Barn Wood Demolition

You’ve been thinking about it for months, maybe even years, but lets finally do it. Lets tear down that barn! There could be many reasons you’ve been considering doing it. Maybe you want to put up a new barn with a completely different layout more suitable for modern machinery. Could be that you need the space for a garden, an addition to your home, or some other structure you would like to have on your property. Its possible too that the old barn could be in bad shape and a potential health hazard.

The important thing to know is that tearing down your barn safely is not as complicated as you might expect. The whole process can be broken down into several smaller tasks. You may want to get some professional help if you are feeling overwhelmed but we can help break down the steps for you now so that you know the kind of process you are getting into. For additional help, you can also check out these videos for visual instruction.

Where to Begin?

First thing is to understand whether the focus is demolition or salvaging. Keep in mind that old barn wood is a desirable commodity in the furniture industry and is something you might even find useful for yourself. The most important factor is your own safety, but secondly you’ll want to take care to avoid damaging the wood and other items as much as possible.

Before you begin to tear anything apart, take a walk through the structure to look for any materials that can be easily removed. Look for brass or iron fittings that can be unscrewed or hinges on windows and doors. Depending on how long the barn has been around there could be many hidden treasures in places you didn’t expect. Even if an item is in bad shape, keep in mind that there are many business that specialize in restoration. Some companies may even buy the pieces off you as is in order to restore it themselves.

Iron Hinges Tackle the Small Items First

Instead of just going through and demolishing everything at once, you can make the process easier by disassembling the barn in the reverse way it was constructed. Go through the structure and remove the doors and windows. Anything that can be easily removed without affecting the major structure can be removed now to save you time in the long run.

Removing the Floor

The next step is dismantling the floor boards. Again, remember that we may be trying to salvage and reuse some of these pieces. Not as much delicacy is needed for any areas that have rotted or become damaged in some ways. But with a hammer and pinch bar you can safely get the entire floor up without causing additional damage.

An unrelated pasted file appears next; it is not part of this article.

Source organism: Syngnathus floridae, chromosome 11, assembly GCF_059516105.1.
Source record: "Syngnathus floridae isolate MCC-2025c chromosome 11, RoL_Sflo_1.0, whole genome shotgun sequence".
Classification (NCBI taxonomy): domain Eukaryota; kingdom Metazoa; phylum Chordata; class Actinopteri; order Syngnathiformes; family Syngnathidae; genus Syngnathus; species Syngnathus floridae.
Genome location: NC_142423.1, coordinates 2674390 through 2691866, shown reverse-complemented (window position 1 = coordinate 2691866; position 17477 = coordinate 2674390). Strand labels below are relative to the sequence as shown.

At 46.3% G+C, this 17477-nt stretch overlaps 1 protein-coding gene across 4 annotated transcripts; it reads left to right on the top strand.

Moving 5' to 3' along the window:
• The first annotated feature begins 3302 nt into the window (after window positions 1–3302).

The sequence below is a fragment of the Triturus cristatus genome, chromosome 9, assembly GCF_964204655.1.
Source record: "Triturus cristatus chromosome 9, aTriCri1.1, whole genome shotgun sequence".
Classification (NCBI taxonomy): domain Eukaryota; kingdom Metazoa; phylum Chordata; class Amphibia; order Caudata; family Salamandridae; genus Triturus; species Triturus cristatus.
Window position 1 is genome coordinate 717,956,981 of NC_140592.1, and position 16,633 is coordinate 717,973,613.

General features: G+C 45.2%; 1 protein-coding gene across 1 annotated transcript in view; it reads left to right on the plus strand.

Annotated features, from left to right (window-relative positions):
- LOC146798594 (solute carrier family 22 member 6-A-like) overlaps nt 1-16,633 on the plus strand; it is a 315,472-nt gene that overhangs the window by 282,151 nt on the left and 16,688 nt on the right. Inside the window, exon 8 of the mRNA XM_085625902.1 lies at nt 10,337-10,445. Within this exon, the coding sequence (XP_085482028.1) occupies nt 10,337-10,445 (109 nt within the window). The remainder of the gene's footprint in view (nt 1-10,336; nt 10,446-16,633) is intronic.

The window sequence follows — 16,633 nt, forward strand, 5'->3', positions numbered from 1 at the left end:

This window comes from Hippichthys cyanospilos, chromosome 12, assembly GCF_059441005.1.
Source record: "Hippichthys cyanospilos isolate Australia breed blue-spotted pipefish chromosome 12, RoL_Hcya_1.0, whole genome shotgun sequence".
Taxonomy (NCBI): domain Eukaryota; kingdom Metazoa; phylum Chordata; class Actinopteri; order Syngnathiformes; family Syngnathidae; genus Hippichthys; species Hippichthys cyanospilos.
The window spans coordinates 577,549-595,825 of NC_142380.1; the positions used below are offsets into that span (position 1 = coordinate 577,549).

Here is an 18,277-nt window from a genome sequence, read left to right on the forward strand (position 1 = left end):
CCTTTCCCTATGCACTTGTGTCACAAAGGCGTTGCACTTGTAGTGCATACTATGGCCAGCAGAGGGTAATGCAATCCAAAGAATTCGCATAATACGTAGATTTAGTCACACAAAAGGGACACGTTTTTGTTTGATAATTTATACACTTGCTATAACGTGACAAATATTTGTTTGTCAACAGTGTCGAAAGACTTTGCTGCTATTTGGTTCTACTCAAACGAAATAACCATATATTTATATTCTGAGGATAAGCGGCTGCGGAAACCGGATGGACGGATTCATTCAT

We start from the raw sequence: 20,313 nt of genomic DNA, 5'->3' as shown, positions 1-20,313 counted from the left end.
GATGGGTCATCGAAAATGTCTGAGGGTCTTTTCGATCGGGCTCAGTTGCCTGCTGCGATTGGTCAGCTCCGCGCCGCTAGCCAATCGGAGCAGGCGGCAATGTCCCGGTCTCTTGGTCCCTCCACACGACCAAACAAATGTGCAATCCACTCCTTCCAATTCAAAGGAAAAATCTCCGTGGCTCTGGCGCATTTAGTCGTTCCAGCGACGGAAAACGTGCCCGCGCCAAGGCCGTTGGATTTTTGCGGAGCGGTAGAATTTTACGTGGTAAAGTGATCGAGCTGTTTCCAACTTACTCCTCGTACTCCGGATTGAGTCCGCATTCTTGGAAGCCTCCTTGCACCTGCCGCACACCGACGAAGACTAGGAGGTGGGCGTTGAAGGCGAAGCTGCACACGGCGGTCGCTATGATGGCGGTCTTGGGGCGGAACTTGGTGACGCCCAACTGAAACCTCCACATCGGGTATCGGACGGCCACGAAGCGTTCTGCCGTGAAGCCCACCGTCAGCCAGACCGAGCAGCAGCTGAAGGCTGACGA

Removing the RoofGetting Rid of the Walls and Roof

Getting up onto the roof can be the tricky part, but if you’re capable of getting up there it will save you some headaches in the long run. Depending on how the roof was constructed there could be a number of methods to dismantling it. If the tin (or other material) has been nailed in you can use the hammer and pinch bar used on the floor to help you. Simply pound the pinch bar under the nail head and pry the material up. Otherwise if the roof was screwed in you’ll want to get your hands on a reversible drill.

When tackling the walls you’ll want to be sure to leave the frame intact. At this point you’re just trying to safely remove the external walls and anything within the structure. If you are working on the inside be cautious of tampering with any load bearing columns.

Tearing it Down

At this point we should be looking at a pretty exposed structure. There should just be the frame of the barn with very little to nothing on the inside. For this step we’ll be tying a rope or chain around one of the beams and attaching the other end to a piece of heavy machinery. The amount of force needed will vary depending on the size of the structure but this is not something we recommend using your Ford pickup for.

Once you’re ready to start pulling the structure down be sure that the tractor pulling the barn down is pulling it at a slower pace. Going quickly could damage some of the material and could present a larger safety hazard if the material is flying around. Keep everyone clear of the area and be prepared for a bit of dust and debris.

Demolished Barn Clean UpWrapping Up the Process

Now that the big work is done, its back to the small details. You’ll want to grab your chainsaw to start going through the beams and salvaging what you can. You can help yourself by keeping organization in mind from the beginning of this step. Create separate piles of different sizes and quality to help with the removal process.

If there are multiple people working with you on this you can have some people carting off the reusable material to an appropriate storage area while you continue to rummage through the structure. If you’ve taken the proper care, you should find a good amount of material that you can use for your next project or to sell.

The important final step is cleaning up the area. You’ll want to be sure to remove any sharp objects or items that could be dangerous in any way. Having a clean area will make it that much easier to begin the next development in this spot.

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